Cyber-Security: A Hard Sell

Getting the U.S. to prioritize the overhaul of vulnerable, dated information networks may not be easy amid economic turmoil and demand for a quick-fix stimulus

Plenty of companies are lining up for a share of the billions of dollars in federal economic relief, citing doomsday scenarios in the event they don't get bailed out. Few can match the worst-case scenarios set forth by cyber-security proponents.

Consider remarks before Congress last year by O. Sami Saydjari, CEO of Cyber Defense Agency, a security research and consulting firm, and a former official at the Defense Dept.'s research arm, DARPA. Following a major cyber-attack, he told legislators, electricity, banking, and communications could all go dead, leaving Americans scrounging for food, water, gasoline—even hunks of firewood traded on the black market.

Even with that chilling warning, Saydjari and his colleagues didn't make much headway with Congress and the Bush Administration. They now hope that President-elect Barack Obama, who stressed the importance of cyber-security on the campaign trail, will channel stimulus funds to strengthening the security of the U.S. information networks.

National Defense at Stake

To that end, a 44-page report by the Commission on Cybersecurity, a bipartisan panel that includes executives, lawmakers, and military officers, outlines an ambitious defense program (, 12/7/08). Saydjari estimates that the job will cost from $30 billion to $50 billion, take five years, and employ tens of thousands of engineers and scientists.

Obama's campaign rhetoric aside, cyber-security may still be a hard sell politically to a public that wants instant results. The plans outlined in the report are not "shovel-in-the-ground projects," Saydjari explains. The first year would largely be spent studying the vulnerabilities and outlining a response. Most of the spending—and jobs—would come in years two through five. This work involves rearchitecting the very systems that sustain our information economy.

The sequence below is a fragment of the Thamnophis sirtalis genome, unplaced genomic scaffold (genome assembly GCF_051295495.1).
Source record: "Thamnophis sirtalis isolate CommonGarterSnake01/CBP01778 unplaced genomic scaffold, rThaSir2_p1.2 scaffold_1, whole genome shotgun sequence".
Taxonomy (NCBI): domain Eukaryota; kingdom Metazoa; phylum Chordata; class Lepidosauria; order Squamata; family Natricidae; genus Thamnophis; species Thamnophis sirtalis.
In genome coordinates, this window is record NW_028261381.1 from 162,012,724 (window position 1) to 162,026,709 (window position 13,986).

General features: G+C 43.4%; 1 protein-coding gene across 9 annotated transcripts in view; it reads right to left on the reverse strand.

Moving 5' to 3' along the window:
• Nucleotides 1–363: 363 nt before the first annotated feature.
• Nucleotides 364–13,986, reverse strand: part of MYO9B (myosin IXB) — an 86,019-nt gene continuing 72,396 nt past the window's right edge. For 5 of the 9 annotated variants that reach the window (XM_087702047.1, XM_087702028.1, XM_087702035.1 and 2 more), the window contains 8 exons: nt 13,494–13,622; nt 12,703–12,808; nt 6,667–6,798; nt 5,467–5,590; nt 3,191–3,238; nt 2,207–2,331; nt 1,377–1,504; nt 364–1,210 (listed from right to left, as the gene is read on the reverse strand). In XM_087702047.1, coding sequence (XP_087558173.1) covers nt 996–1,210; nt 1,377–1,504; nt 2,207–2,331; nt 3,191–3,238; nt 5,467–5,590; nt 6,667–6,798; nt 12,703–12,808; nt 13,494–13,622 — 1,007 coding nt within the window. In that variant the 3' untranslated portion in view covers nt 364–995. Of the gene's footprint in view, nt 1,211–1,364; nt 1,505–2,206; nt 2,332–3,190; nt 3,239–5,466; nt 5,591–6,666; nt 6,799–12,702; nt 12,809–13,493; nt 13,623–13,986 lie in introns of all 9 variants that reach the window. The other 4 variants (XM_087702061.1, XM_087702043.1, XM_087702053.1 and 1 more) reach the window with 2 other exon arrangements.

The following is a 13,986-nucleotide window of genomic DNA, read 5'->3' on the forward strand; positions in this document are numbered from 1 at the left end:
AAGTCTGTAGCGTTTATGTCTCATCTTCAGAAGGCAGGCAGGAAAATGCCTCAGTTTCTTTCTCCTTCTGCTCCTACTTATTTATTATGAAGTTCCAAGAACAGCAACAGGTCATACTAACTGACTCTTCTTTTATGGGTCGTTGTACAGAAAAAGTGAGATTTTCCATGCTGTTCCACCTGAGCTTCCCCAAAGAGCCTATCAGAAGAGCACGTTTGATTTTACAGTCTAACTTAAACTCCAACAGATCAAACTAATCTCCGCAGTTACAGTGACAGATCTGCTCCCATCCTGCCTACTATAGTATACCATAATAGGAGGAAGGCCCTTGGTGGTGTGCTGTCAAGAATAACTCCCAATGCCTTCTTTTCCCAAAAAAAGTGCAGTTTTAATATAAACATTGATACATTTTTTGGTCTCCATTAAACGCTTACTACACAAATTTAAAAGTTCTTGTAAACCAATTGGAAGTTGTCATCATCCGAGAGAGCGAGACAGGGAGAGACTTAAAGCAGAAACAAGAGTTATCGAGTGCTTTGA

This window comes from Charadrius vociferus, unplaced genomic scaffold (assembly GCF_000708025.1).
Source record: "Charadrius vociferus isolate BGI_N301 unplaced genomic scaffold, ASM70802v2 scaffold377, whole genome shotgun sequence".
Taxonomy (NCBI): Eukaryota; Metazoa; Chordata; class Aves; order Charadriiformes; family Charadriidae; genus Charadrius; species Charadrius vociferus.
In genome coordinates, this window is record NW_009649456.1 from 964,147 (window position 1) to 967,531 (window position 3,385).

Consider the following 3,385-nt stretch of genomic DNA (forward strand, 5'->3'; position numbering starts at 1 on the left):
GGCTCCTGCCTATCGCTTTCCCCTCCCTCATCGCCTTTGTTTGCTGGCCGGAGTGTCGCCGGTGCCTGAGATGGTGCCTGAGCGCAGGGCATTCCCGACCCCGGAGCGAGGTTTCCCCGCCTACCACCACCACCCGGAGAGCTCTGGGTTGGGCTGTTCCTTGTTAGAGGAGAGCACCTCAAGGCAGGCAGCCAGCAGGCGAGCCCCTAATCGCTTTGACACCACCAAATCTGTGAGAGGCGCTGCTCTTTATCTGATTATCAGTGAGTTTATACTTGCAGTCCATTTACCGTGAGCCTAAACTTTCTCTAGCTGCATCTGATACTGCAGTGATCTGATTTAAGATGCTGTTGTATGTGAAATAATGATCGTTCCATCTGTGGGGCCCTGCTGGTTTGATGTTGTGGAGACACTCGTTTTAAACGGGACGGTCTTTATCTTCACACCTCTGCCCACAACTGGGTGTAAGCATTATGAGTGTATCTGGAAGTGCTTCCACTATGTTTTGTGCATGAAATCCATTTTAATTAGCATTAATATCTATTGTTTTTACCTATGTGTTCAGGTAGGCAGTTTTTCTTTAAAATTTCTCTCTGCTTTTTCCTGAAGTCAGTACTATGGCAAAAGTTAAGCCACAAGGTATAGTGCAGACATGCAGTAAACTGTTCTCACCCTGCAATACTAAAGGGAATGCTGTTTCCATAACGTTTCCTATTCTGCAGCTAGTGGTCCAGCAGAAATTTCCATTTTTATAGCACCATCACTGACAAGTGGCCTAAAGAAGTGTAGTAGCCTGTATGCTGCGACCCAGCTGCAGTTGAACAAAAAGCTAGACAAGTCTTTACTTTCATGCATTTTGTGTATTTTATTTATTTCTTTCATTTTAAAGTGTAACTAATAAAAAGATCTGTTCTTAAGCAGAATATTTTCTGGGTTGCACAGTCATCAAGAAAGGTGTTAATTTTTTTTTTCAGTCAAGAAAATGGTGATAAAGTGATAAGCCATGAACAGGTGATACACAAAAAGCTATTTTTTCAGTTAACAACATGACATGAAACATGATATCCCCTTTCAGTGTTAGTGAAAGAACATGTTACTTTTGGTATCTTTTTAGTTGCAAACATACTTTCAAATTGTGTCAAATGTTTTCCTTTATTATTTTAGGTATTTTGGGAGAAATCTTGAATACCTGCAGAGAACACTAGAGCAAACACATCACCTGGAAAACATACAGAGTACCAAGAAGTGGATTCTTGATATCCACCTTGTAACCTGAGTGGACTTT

But economic stimulus is only one aspect of cyber-security. The far more important issue is national defense. Saydjari and other experts stress that the U.S. economy is built upon networks that are vulnerable to attacks. These could come from hackers, terrorists, or even national governments.

Counting on Obama

Jeffrey Carr, who heads an open-source cyber-defense study group known as Grey Goose, says that cyber-defense reports are already circulating among Obama transition team officials. "We're hoping that they'll support a reinvigorated and more expansive effort right out of the gate," he says.

The U.S., as a pioneer of information networks, faces special challenges: a mixture of aging legacy systems. China, by contrast, operates on a newer, far more secure set of Internet protocols. So in the worst-case scenario, China could launch a pre-emptive attack on U.S. networks, and the U.S. would be hard-pressed to mount an effective response.

With the launch of the Russian Sputnik satellite in 1957, U.S. military analysts quickly woke up to the strategic challenge presented by space exploration. It was a crucial theater in which neither Cold War power could afford to cede dominance to the other. Saydjari says that information networks constitute a vital "underspace."

Building Digital Bulkheads

Early work, he predicts, will be to segment pieces of the information architecture so that an attack in one sector will not spread to others. He compares this to the partitions known as "bulkheads" in ships, which prevent rushing water from sinking the entire vessel.

Past efforts to persuade the government to improve cyber-defense have been sidelined. In 2002 a group of scientists sent an urgent letter to President Bush asking for rapid action to defend American cyber-space. "There is no doubt that such a serious national vulnerability is a real and present danger," they wrote. "Many nations, including Iran and China, for example, have already developed cyber-offense capabilities that threaten our economy and the economies of our allies."

The Administration pushed forward with other priorities, including the wars in Afghanistan and Iraq. However, on Jan. 8, the President approved a vast Cyber-Defense Initiative. Much of the early work, according to an interview with Melissa Hathaway, who oversees cyber-defense under the Director of National Intelligence, is reducing the number of the government's Internet access points, so that they can be more easily controlled and defended.

Cyber-Security Czar Needed

Saydjari says the effort must reach throughout society—securing even the computers in homes and offices. This will involve agreeing on safe industry standards with leading tech companies, and extending awareness throughout the nation's companies and schools. And to be effective, the effort requires a cyber-security chief who reports directly to the President.

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